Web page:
Amy Schumer Talks About the Awful, Non-Consensual Way She Lost Her Virginity

Amy Schumer isn't afraid to tell her honest (and many times very raw) truth both on-screen and IRL, which is why we absolutely love her. And her latest interview with Marie Claire is just an example of how her in-your-face frankness is another reason for fans to admire her even more. The comedian went on the record and spoke up about losing her virginity at 17 years old and why it wasn’t a positive (to say the least) experience at all.


The Trainwreck actress reveals in the magazine’s upcoming August issue that her first time was non-consensual:

My first sexual experience was not a good one. I didn't think about it until I started reading my journal again. When it happened, I wrote about it almost like a throwaway. It was like, And then I looked down and realized he was inside of me. He was saying, 'I'm so sorry' and 'I can't believe I did this.'

This is just wrong!

I don't care who you are, but if there is one thing that can be universally agreed upon, it is that no woman, teenager, or young girl should ever be forced into having sex. Period.

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Unfortunately, Schumer's experience is one that countless women have gone through and keep quiet about -- whether it be because of shame or fear of judgment. There is this sexist mentality that if a woman gets herself into this type of situation, then it's her fault.

And, it's absolutely not.

To quote those lessons that everyone should have learned in their middle school or high school sex ed class, no means no. I repeat, no means no. And the only way it's ever a yes is if you say that word.

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For many women, there is never a good time to lose their virginity. Most of the time trading in your V-card is awkward, painful, and never what anyone imagines. But every woman should have a choice. Women should be able to decide when and how they want to experience sex. A woman's first time shouldn't be some horrible memory of being sexually assaulted that scars her for life.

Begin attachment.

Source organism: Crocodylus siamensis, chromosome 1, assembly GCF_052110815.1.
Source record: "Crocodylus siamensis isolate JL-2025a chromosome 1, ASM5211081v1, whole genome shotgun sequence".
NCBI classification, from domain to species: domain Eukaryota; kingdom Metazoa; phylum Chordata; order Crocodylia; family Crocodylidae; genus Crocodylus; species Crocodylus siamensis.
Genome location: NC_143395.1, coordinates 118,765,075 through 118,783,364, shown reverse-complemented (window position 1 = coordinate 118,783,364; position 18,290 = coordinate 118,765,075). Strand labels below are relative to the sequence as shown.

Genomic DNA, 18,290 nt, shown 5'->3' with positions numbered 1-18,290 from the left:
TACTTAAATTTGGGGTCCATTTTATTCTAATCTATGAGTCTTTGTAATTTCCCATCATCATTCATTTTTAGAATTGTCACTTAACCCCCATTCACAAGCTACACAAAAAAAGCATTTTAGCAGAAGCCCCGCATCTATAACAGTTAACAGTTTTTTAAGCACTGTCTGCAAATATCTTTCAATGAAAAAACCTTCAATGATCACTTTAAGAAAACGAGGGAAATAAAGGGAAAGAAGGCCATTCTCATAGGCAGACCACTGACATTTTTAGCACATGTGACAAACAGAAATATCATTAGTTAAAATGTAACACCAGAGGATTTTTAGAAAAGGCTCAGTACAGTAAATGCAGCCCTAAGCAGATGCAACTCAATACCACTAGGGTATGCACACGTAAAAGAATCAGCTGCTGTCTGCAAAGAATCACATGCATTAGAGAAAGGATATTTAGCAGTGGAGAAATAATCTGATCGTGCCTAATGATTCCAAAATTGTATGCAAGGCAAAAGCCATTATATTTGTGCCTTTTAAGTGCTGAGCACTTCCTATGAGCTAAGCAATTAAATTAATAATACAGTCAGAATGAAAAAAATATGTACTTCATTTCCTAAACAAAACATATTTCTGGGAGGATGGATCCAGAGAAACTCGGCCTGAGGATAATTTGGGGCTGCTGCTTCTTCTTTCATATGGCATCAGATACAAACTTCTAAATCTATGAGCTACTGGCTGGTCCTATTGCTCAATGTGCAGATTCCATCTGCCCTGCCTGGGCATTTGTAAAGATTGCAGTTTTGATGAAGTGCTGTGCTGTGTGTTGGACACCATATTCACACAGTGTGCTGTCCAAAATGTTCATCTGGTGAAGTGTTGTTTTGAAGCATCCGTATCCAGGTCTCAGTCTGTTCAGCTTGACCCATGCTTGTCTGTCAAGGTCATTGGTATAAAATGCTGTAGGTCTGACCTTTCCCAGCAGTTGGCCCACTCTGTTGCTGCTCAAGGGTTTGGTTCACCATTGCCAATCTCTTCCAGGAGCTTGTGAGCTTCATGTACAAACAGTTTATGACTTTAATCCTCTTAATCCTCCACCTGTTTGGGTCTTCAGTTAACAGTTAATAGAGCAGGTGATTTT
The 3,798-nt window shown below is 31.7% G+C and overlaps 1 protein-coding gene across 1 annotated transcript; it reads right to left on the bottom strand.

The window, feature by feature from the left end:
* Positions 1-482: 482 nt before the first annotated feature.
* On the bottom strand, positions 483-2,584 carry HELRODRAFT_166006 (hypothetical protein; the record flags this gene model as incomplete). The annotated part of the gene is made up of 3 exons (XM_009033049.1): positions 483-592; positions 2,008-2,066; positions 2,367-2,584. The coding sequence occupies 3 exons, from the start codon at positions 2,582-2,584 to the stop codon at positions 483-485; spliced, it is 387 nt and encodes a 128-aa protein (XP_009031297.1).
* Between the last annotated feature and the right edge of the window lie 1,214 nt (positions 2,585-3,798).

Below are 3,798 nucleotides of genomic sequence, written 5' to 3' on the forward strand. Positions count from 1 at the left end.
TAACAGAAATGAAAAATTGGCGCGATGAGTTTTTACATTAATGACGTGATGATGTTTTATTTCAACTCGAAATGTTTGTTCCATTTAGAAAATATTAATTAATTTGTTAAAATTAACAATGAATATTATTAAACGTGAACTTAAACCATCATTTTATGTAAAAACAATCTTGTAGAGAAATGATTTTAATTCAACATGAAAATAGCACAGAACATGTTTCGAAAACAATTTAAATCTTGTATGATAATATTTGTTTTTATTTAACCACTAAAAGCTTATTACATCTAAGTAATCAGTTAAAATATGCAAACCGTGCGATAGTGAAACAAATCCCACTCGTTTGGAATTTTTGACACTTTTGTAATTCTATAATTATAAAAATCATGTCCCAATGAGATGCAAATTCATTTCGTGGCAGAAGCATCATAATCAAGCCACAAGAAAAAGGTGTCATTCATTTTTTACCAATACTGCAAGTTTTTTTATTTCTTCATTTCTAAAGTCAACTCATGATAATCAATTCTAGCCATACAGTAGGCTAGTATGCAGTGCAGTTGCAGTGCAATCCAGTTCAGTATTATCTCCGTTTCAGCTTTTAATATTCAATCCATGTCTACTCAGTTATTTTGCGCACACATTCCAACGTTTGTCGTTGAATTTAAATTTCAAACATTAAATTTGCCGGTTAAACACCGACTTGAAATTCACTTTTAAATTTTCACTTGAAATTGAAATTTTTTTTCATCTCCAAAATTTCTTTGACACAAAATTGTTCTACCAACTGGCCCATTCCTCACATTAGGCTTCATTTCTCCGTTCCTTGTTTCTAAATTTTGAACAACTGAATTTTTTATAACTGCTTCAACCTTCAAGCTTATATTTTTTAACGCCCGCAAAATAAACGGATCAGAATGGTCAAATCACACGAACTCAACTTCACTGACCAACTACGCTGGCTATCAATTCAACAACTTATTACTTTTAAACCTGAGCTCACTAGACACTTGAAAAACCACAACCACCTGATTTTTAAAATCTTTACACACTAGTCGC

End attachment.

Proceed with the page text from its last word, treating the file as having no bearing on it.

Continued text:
According to the Huffington Post, which took a look at the article in advance of publication, Schumer goes on to talk about another painful situation. She explained, "I had another time with a boyfriend where I was saying, 'No, stop,' and it was just completely ignored."

While Schumer doesn't identify as a victim, her experience further shows the societal issue at hand: the idea that rape –- because that's what it is –- is acceptable in our culture. Sex is not a right for a man. It's not something that a man deserves. It's not something that should be taken. It's not a prize. It's a shared experience that two consenting people decide to have together.

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No woman deserves to be raped or sexually assaulted in any way. It doesn't matter what she is wearing, what she said in the moment, or what she has done in the past.

And society still has a long way to go in acknowledging that -- because victim bashing and blaming continues to happen.

"You know, with the rape survivor, it’s not just shaming, it’s fury. It makes people so mad if you’re not a perfect victim," Schumer says in the magazine that hits newsstands on July 19.

I couldn't agree more. I applaud the 34-year-old comedian for talking about this subject that is so hard (if not impossible) for many women and girls to speak about.

Hopefully with Schumer opening up about her past, her fans and other women and girls alike will be more open about their own experiences. 

The only way to change the conversation about sex is to have the conversation. Sex occurs between two people, and both deserve the choice.



Image via Xavier Collin/Image Press/Splash

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